Example

      openssl req -newkey rsa:2048 -x509 -keyout key.pem -out client-certificate.pem -days 3650 -nodes

      Note

      The CLIENT_PRIVATE_KEY and CLIENT_PUBLIC_CERTIFICATE will be used to generate the access token at a later step.

    3. To import the client's public certificate to the authorization server's truststore, execute the following command.

      Format

      keytool -import -trustcacerts -alias <CLIENT_PUBLIC_CERTIFICATE_ALIAS> -file <CLIENT_PUBLIC_CERTIFICATE> -keystore <WSO2_TRUSTSTORE> -storepass <WSO2_TRUSTSTORE_PASSWORD>

      Example

      keytool -import -trustcacerts -alias client -file client-certificate.pem -keystore client-truststore.jks -storepass wso2carbon
    4. To export the public certificate of WSO2 Identity Server, execute the following command.

      Format:

      Format

      keytool -export -alias <WSO2_CERTIFICATE_ALIAS> -file <WSO2_CERTIFICATE> -keystore <WSO2_KEYSTORE> -storepass <WSO2_KEYSTORE_PASSOWRD>

      Example:

      Example

      keytool -export -alias wso2carbon -file wso2-certificate.crt -keystore wso2carbon.jks -storepass wso2carbon
    5. Import the public certificate of WSO2 Identity Server to the client's truststore. If the truststore is using the jks format, execute the following command.

      Format

      keytool -import -trustcacerts -alias <WSO2_PUBLIC_CERTIFICATE_ALIAS> -file <WSO2_PUBLIC_CERTIFICATE> -keystore <CLIENT_TRUSTSTORE> -storepass <CLIENT_TRUSTSTORE_PASSWORD>

      Example

      keytool -import -trustcacerts -alias wso2carbon -file wso2-certificate.crt -keystore truststore.jks -storepass client-password
    6. Click Update.

  6. Restart WSO2 Identity Server.

Testing the Sample

Follow the steps below to test the configurations.

  1. Create a service provider.

    1. Access the WSO2 Identity Server Management Console.
    2. On the Main menu, click Identity > Service Providers > Add.
      add-sp
    3. Enter playground2 as the Service Provider Name and click Register.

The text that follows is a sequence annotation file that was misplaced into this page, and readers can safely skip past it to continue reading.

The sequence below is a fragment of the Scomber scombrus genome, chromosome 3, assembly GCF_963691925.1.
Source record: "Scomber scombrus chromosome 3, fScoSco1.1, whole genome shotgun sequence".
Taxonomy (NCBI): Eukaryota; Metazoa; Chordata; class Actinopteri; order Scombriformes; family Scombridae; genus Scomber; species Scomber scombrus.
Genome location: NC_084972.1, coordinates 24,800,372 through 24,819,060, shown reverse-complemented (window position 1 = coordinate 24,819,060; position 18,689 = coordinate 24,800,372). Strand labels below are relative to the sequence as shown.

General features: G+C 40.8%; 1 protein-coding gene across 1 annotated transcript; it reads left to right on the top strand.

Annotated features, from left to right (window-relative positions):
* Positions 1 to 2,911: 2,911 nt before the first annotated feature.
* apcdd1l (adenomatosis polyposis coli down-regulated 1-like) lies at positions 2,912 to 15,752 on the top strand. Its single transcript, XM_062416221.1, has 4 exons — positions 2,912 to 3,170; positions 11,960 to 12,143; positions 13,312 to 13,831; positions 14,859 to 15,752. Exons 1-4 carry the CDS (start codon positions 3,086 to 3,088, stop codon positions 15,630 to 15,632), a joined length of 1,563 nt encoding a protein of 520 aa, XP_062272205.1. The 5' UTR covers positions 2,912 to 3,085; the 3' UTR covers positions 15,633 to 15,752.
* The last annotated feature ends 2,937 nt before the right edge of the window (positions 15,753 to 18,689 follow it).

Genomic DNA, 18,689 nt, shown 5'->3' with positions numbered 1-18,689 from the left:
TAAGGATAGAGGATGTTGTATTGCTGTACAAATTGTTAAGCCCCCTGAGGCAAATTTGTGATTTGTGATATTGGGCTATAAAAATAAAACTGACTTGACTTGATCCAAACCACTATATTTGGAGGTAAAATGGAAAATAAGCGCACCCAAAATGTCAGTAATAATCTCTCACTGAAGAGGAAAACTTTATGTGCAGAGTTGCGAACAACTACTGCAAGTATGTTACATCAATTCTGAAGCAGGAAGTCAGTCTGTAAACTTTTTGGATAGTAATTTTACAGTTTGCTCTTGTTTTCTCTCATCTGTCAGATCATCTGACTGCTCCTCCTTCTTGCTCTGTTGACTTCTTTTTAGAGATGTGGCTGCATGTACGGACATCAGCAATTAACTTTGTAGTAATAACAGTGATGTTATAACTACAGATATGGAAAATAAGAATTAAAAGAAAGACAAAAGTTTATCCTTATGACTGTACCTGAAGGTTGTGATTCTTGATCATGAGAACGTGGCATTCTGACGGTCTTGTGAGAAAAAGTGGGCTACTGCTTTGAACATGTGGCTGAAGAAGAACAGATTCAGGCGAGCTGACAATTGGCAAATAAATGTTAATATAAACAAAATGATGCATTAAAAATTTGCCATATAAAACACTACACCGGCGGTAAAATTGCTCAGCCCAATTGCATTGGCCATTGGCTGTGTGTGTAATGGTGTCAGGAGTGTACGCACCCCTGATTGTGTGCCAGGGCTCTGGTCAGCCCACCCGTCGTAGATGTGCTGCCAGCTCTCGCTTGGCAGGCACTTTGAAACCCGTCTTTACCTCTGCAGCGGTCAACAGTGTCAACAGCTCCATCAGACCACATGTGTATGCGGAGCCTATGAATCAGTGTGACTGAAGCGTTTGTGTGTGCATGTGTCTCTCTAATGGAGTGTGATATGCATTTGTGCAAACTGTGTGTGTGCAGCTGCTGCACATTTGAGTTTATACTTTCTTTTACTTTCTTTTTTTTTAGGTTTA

add-new-sp
    4. Copy the content in your client application's certificate in PEM format into the Application Certificate text field.
      add-sp-cert
      !!! note Instead of uploading the service provider certificate as shown above, you can choose to use the JWKS enpoint as shown below and add the relevant JWKS URI.

      ![configure-jwks-endpoint]( ../assets/img/using-wso2-identity-server/configure-jwks-endpoint.png)
    5. Expand Inbound Authentication Configuration > OAuth/OpenID Connect Configuration and click Configure.
      oauth-oidc-configure

    6. Enter http://localhost:8080/playground2/oauth2client as the Callback URL.
      callback-url
    7. Click Add.
      Note that the OAuth client key and client secret get generated.
      oauth-clientid-secret
  2. To obtain an access token by invoking the OAuth token endpoint of WSO2 Identity Server, execute the following cRUL in a command prompt.

    This request contains the client ID, client's public certificate and any other additional claims and is signed using the client's private key.

    Format

    curl -k -d "grant_type=password&username=<USERNAME>&password=<PASSWORD>&client_id=<CLIENT_KEY>" -H "Content-Type: application/x-www-form-urlencoded" https://localhost:9443/oauth2/token -i  --cert <CLIENT_PUBLIC_CERTIFICATE> --key <CLIENT_PRIVATE_KEY>

    Sample token request using mutual TLS client authentication

        curl -k -d "grant_type=password&username=admin&password=admin&client_id=qiB6avlILBqnJLSxOfadoJYwOnQa" -H "Content-Type: application/x-www-form-urlencoded" https://localhost:9443/oauth2/token -i  --cert certificate.pem --key key.pem

    Note that an access token gets generated. You can use this access token to access the APIs or any other secured resources of the client application.
    Sample response:
    oauth-access-token